Galapagos scientists are in a state of extreme excitement following the news that the iconic giant tortoise known as Lonesome George could be about to become a father.

Is George not so lonesome tonight? Credit: Mark Putney /Creative Commons

Back in 1972, park wardens rescued George, the sole surviving giant tortoise of the northerly Galapagos island of Pinta, and took him into captivity at the Charles Darwin Research Station (CDRS) on the central island of Santa Cruz. In 1990, two closely related female tortoises were brought from nearby Isabela Island to join him, and conservationists watched keenly in the hope that some hybrid offspring might result. Yet almost two decades of failed mountings passed without visible success. "We'd more or less given up hope of having success with those females," says Felipe Cruz, director of technical assistance at the CDRS.

But in an unexpected twist to George's otherwise gloomy tale, staff at the Galapagos National Park discovered on 20 July that one of the females had excavated a nest and furnished it with a clutch of nine eggs. The two females have occasionally laid the odd egg in the past, says Cruz, but as far as the scientists know nothing like this has happened before.

The wardens succeeded in recovering three of the eggs intact, and these are now being incubated artificially according to a well-established protocol. The news has come as a surprise to Linda Cayot, former head of protection at the CDRS and now science advisor for the US-based Galapagos Conservancy. But she wants confirmation that the eggs are fertile. "Tortoises can lay infertile eggs without ever having been with a male, much the way chickens do," she says. According to Park sources, this confirmation will not be forthcoming until mid-November.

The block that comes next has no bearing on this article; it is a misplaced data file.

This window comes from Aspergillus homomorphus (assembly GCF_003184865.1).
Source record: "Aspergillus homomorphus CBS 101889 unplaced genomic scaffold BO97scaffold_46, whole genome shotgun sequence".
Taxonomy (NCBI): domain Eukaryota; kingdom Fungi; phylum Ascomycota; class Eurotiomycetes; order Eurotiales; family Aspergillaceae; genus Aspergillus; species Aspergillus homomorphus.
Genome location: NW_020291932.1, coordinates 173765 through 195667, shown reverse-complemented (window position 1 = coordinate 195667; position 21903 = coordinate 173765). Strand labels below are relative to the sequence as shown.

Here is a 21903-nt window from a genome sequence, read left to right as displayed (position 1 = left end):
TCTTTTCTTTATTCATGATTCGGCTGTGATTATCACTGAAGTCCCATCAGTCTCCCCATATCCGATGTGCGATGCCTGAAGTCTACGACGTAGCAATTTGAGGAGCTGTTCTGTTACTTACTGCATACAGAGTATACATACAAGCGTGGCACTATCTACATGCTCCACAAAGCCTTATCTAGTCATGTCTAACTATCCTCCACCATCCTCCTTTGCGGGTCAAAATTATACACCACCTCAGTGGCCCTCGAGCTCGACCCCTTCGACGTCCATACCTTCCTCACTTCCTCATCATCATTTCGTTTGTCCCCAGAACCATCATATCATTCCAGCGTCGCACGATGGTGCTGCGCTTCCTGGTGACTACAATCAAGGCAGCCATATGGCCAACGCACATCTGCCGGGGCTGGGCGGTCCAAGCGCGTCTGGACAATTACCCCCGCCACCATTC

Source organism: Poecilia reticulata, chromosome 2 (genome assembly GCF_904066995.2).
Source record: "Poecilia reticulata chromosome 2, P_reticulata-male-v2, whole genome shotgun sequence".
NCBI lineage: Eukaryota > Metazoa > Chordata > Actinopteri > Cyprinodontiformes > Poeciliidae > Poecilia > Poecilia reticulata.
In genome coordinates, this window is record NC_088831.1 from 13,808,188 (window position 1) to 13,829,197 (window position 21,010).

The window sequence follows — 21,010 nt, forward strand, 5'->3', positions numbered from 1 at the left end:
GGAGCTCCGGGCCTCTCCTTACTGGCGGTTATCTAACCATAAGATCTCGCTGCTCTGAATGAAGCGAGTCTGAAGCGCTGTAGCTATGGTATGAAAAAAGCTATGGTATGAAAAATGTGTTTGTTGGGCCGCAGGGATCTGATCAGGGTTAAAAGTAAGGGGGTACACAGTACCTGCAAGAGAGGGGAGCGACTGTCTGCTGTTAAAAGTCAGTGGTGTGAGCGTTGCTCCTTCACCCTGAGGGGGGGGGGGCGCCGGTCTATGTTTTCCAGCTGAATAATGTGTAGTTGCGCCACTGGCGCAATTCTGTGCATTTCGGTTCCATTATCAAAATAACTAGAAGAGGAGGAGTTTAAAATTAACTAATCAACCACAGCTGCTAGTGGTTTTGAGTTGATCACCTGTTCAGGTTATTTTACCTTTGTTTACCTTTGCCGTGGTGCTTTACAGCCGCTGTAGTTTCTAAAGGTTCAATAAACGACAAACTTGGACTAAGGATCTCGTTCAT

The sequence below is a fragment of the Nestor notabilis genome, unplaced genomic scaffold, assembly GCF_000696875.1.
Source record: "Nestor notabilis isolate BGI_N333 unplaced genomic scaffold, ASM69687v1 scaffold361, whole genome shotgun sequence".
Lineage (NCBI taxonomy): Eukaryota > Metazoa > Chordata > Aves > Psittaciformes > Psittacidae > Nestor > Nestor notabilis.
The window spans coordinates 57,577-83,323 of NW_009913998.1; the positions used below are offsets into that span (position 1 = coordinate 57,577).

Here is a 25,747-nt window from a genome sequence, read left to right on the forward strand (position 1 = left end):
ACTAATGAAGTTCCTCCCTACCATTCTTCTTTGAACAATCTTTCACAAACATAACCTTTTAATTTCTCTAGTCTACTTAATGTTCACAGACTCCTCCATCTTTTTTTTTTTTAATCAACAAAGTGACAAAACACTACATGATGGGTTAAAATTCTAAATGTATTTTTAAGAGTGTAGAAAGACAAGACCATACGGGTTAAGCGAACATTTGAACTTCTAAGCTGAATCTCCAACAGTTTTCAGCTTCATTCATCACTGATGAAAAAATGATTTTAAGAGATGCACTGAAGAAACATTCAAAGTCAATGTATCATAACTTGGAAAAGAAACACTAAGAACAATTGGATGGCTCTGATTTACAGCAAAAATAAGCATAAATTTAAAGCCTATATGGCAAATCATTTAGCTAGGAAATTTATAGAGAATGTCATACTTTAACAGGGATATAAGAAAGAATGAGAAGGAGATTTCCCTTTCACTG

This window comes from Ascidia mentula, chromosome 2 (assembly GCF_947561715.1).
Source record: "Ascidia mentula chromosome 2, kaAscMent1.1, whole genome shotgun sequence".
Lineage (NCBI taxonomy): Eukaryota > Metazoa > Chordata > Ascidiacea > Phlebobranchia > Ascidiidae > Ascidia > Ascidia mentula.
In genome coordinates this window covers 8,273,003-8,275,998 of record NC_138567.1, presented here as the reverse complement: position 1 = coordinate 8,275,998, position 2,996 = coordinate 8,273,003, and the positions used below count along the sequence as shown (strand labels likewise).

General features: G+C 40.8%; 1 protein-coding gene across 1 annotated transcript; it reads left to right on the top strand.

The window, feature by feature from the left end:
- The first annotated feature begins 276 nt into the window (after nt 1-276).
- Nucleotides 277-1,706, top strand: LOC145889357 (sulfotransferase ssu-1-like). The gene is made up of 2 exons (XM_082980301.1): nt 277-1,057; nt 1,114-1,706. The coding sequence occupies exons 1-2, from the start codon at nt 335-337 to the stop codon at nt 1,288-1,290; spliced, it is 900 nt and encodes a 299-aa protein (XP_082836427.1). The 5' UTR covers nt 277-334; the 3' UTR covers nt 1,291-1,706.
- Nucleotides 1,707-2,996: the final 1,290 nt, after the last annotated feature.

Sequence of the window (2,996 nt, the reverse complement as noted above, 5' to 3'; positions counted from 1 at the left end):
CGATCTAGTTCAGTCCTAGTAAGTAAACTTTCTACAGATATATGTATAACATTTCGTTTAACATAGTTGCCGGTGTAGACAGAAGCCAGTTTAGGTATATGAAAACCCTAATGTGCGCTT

Increased interest

Although there have been no known sightings of a full-blown copulation between George and either of his companions, he has seemed to be showing more interest in the females during the past few months. "When I was in the Galapagos last November I did see George attempting to mate, but sadly at that stage the female walked away," says Toni Darton, chief executive of the UK-based Galapagos Conservation Trust. Since then, George's mating efforts have occasionally been accompanied by the kind of moaning usually reserved for sex.

If the eggs do turn out to be fertile, scientists will begin entertaining the possibility of captive breeding the Pinta tortoise back from the brink of extinction. Last year, geneticists analysing blood samples collected from tortoises on Isabela found evidence of hybrid animals with clear signs of Pinta ancestry1. A team of wardens and scientists will travel there in December to begin the hunt for them. These animals could be very valuable in a breeding programme, says Gisella Caccone, a senior research scientist in the Department of Ecology and Evolutionary Biology at Yale University in New Haven, Connecticut.

She and her colleagues are awaiting the imminent arrival of the remaining six eggs from George’s enclosure, which were damaged by the female during laying. If they yield a George-like genetic signature, this would at least confirm that he is producing sperm after all these years of sexual inactivity, says Caccone.

Meanwhile, ambitious plans to introduce Española tortoises to Pinta as ecological stand-ins for Lonesome George and his long-dead ancestors will still go ahead, according to Park authorities.